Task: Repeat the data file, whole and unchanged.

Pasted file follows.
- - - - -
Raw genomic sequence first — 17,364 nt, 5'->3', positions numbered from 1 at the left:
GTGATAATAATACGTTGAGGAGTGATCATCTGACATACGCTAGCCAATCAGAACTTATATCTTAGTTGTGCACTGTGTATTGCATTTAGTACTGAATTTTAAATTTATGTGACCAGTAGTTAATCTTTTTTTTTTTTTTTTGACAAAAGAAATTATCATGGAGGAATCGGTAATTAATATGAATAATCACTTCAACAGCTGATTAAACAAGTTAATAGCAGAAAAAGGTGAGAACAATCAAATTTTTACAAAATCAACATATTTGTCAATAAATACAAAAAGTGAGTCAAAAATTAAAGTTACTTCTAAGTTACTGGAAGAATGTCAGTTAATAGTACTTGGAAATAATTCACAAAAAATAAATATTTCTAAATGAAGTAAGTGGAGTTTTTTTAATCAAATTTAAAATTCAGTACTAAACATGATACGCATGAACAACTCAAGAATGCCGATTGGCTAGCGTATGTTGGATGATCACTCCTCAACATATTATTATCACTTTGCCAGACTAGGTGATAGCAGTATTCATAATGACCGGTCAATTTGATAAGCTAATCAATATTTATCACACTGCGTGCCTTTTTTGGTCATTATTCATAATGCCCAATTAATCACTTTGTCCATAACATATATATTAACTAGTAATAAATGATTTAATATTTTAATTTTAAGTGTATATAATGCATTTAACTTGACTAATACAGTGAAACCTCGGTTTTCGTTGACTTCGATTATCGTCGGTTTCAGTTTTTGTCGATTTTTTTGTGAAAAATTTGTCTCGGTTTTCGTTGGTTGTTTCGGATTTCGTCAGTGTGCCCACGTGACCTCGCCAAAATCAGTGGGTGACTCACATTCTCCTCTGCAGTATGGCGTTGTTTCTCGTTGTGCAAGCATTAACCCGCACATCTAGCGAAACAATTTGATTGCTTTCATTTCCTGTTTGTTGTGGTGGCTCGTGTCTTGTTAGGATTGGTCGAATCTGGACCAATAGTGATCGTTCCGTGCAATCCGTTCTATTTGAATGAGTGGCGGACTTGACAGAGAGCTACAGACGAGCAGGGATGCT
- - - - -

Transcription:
Raw genomic sequence first — 17,364 nt, 5'->3', positions numbered from 1 at the left:
GTGATAATAATACGTTGAGGAGTGATCATCTGACATACGCTAGCCAATCAGAACTTATATCTTAGTTGTGCACTGTGTATTGCATTTAGTACTGAATTTTAAATTTATGTGACCAGTAGTTAATCTTTTTTTTTTTTTTTTGACAAAAGAAATTATCATGGAGGAATCGGTAATTAATATGAATAATCACTTCAACAGCTGATTAAACAAGTTAATAGCAGAAAAAGGTGAGAACAATCAAATTTTTACAAAATCAACATATTTGTCAATAAATACAAAAAGTGAGTCAAAAATTAAAGTTACTTCTAAGTTACTGGAAGAATGTCAGTTAATAGTACTTGGAAATAATTCACAAAAAATAAATATTTCTAAATGAAGTAAGTGGAGTTTTTTTAATCAAATTTAAAATTCAGTACTAAACATGATACGCATGAACAACTCAAGAATGCCGATTGGCTAGCGTATGTTGGATGATCACTCCTCAACATATTATTATCACTTTGCCAGACTAGGTGATAGCAGTATTCATAATGACCGGTCAATTTGATAAGCTAATCAATATTTATCACACTGCGTGCCTTTTTTGGTCATTATTCATAATGCCCAATTAATCACTTTGTCCATAACATATATATTAACTAGTAATAAATGATTTAATATTTTAATTTTAAGTGTATATAATGCATTTAACTTGACTAATACAGTGAAACCTCGGTTTTCGTTGACTTCGATTATCGTCGGTTTCAGTTTTTGTCGATTTTTTTGTGAAAAATTTGTCTCGGTTTTCGTTGGTTGTTTCGGATTTCGTCAGTGTGCCCACGTGACCTCGCCAAAATCAGTGGGTGACTCACATTCTCCTCTGCAGTATGGCGTTGTTTCTCGTTGTGCAAGCATTAACCCGCACATCTAGCGAAACAATTTGATTGCTTTCATTTCCTGTTTGTTGTGGTGGCTCGTGTCTTGTTAGGATTGGTCGAATCTGGACCAATAGTGATCGTTCCGTGCAATCCGTTCTATTTGAATGAGTGGCGGACTTGACAGAGAGCTACAGACGAGCAGGGATGCT